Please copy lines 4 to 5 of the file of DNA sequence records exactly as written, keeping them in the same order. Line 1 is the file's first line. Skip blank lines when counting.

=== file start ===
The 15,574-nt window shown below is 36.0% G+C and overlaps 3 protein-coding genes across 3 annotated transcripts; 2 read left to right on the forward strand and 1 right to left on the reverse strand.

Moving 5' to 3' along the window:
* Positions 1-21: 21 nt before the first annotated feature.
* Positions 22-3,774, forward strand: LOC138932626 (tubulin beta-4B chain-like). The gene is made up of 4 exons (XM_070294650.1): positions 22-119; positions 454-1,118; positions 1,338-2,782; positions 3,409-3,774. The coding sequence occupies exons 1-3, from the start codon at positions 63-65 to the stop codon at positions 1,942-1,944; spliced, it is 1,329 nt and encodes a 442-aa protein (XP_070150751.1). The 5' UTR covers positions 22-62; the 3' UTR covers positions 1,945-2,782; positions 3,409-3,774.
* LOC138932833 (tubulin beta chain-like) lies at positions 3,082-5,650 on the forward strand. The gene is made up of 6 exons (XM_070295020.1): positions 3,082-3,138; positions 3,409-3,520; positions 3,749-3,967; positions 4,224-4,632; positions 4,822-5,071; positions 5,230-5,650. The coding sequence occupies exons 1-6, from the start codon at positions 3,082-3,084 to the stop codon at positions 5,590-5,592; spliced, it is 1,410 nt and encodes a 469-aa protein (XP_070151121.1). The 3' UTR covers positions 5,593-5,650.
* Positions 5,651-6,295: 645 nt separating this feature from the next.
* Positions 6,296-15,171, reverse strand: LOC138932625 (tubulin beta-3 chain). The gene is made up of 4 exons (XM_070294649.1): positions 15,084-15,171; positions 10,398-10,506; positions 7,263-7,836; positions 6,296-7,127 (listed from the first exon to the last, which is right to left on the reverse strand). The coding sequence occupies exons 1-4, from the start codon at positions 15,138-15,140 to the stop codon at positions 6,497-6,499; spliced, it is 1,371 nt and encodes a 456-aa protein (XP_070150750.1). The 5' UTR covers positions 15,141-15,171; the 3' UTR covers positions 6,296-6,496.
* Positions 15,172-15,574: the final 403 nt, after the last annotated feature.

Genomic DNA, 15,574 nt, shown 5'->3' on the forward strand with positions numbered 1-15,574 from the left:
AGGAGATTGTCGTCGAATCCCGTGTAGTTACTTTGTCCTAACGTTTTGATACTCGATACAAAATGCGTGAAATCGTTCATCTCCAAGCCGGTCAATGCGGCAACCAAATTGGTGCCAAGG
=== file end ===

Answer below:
* Positions 22-3,774, forward strand: LOC138932626 (tubulin beta-4B chain-like). The gene is made up of 4 exons (XM_070294650.1): positions 22-119; positions 454-1,118; positions 1,338-2,782; positions 3,409-3,774. The coding sequence occupies exons 1-3, from the start codon at positions 63-65 to the stop codon at positions 1,942-1,944; spliced, it is 1,329 nt and encodes a 442-aa protein (XP_070150751.1). The 5' UTR covers positions 22-62; the 3' UTR covers positions 1,945-2,782; positions 3,409-3,774.
* LOC138932833 (tubulin beta chain-like) lies at positions 3,082-5,650 on the forward strand. The gene is made up of 6 exons (XM_070295020.1): positions 3,082-3,138; positions 3,409-3,520; positions 3,749-3,967; positions 4,224-4,632; positions 4,822-5,071; positions 5,230-5,650. The coding sequence occupies exons 1-6, from the start codon at positions 3,082-3,084 to the stop codon at positions 5,590-5,592; spliced, it is 1,410 nt and encodes a 469-aa protein (XP_070151121.1). The 3' UTR covers positions 5,593-5,650.